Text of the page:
ASML/Syria has conducted research on the safety conditions in which local journalists were immersed when they were injured, and potential respect of the international consensus around minimum safety standards by their employer at the time of injury. The research covered 72 surveyed journalists who amassed a total of 119 injuries. A little less than half – 44% – of reporters who took part in the research were injured once, the same number of participants were injured twice, and 11% were injured 3 or more times.

Based on already existing safety-related documents for journalists, ASML/Syria researchers identified three widely-recognized obligations which form an internationally accepted pillar of the relationship between the employer and journalist:

  1. News organizations should ensure the journalist is appropriately equipped and trained, and if not, the organization should provide the journalist with the appropriate training and protective equipment.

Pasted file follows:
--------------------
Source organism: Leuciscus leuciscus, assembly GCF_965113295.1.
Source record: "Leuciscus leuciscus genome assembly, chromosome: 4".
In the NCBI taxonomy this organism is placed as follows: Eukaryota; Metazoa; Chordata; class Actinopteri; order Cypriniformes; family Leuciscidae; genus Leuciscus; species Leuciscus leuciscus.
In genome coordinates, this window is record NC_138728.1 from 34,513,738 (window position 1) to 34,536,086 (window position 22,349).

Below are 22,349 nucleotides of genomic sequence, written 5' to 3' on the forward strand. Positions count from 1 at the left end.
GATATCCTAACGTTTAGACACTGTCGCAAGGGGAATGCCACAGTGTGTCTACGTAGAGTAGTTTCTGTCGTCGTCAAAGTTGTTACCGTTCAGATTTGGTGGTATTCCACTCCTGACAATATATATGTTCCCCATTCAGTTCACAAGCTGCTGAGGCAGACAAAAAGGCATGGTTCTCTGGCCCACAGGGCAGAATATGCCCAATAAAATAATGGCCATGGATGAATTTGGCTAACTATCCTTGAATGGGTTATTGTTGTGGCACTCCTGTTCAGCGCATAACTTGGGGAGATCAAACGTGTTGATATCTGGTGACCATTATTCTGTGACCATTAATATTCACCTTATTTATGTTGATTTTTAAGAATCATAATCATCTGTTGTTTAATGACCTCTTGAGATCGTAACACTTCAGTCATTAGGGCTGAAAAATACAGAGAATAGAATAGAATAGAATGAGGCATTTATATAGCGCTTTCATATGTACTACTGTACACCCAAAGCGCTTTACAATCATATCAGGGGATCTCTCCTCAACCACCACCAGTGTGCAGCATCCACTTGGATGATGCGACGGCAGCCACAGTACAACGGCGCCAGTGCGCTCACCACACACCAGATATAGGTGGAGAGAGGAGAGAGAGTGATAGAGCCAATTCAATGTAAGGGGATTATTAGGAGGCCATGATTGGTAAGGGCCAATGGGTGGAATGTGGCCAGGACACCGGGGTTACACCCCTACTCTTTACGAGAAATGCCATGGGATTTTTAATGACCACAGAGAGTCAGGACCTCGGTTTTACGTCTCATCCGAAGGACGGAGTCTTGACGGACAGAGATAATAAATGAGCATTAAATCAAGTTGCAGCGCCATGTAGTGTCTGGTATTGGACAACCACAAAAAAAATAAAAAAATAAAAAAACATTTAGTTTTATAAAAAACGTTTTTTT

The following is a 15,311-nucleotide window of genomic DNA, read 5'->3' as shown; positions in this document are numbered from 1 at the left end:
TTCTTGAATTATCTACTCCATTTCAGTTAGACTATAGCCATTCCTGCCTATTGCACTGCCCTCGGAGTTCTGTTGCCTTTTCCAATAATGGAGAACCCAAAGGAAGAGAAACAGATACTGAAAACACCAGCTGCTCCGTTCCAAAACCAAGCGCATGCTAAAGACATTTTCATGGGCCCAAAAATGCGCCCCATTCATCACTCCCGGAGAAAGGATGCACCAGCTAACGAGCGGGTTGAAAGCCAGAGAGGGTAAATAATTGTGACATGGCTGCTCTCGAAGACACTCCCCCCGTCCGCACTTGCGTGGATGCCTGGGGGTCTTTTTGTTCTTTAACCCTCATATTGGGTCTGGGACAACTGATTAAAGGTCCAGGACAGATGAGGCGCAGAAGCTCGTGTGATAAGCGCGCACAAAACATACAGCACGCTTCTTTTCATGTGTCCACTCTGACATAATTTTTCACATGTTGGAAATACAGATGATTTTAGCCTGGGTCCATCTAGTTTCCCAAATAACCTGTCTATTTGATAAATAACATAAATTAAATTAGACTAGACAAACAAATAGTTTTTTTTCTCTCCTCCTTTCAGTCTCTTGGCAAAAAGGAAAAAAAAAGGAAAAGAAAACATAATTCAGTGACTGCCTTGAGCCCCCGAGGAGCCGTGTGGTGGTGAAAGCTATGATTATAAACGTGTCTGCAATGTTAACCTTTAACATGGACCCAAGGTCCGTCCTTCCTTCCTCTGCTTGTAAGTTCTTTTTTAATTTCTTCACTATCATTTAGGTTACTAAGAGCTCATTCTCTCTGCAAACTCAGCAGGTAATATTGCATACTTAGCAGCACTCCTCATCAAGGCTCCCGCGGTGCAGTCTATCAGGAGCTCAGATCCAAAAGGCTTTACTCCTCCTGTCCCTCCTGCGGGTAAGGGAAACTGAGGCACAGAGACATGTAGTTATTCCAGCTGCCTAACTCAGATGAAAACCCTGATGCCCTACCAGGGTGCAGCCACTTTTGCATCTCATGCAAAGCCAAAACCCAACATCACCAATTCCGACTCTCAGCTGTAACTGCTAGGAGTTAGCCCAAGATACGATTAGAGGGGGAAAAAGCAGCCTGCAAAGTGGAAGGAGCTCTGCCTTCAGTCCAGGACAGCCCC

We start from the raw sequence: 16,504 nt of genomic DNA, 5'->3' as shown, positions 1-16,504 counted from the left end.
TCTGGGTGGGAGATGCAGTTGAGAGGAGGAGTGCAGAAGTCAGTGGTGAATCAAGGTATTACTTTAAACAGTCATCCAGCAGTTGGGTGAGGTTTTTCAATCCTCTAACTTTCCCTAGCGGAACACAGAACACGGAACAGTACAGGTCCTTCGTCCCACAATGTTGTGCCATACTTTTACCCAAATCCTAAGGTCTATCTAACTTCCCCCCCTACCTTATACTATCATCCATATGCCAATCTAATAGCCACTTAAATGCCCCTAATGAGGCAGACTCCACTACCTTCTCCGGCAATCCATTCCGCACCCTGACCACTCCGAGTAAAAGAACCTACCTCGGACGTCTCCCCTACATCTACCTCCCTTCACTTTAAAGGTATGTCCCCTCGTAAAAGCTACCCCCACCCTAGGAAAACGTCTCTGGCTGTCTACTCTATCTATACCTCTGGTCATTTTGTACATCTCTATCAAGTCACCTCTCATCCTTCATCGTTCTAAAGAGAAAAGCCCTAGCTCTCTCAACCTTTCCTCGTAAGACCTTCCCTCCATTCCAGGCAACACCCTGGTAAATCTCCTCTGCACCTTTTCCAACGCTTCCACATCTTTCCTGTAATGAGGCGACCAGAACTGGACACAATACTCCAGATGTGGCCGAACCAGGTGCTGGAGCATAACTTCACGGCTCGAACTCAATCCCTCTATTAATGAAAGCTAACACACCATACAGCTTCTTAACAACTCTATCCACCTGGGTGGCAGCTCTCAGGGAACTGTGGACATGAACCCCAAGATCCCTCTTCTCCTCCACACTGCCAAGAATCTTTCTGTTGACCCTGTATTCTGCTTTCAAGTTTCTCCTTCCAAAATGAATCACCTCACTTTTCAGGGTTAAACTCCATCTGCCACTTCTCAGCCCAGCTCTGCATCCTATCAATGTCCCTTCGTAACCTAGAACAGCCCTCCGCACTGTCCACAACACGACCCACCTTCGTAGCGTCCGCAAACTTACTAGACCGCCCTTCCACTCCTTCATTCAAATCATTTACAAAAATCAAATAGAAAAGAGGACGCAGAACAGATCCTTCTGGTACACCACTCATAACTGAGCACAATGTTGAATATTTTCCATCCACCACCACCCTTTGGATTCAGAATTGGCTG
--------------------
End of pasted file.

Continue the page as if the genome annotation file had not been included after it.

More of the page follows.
2. In case of kidnapping or injury of a journalist, the media organization should take responsibility to provide the necessary support.
  3. Editors and news organizations must take the same care for the welfare of local journalists and freelancers as of their own employees.

Local JournalistsAs shown in the figure above, across 119 recorded injuries only 24% of journalists received some support from their employer, 22% had received safety training (provided by the employer only in 12% of cases) and 16% had been provided with security equipment (provided by the employer only in 8% of cases). Among the factors potentially affecting these indicators, the lack of awareness of journalists of their rights and the acceptance of unsolicited content from local freelance journalists by news organizations are particularly emphasized.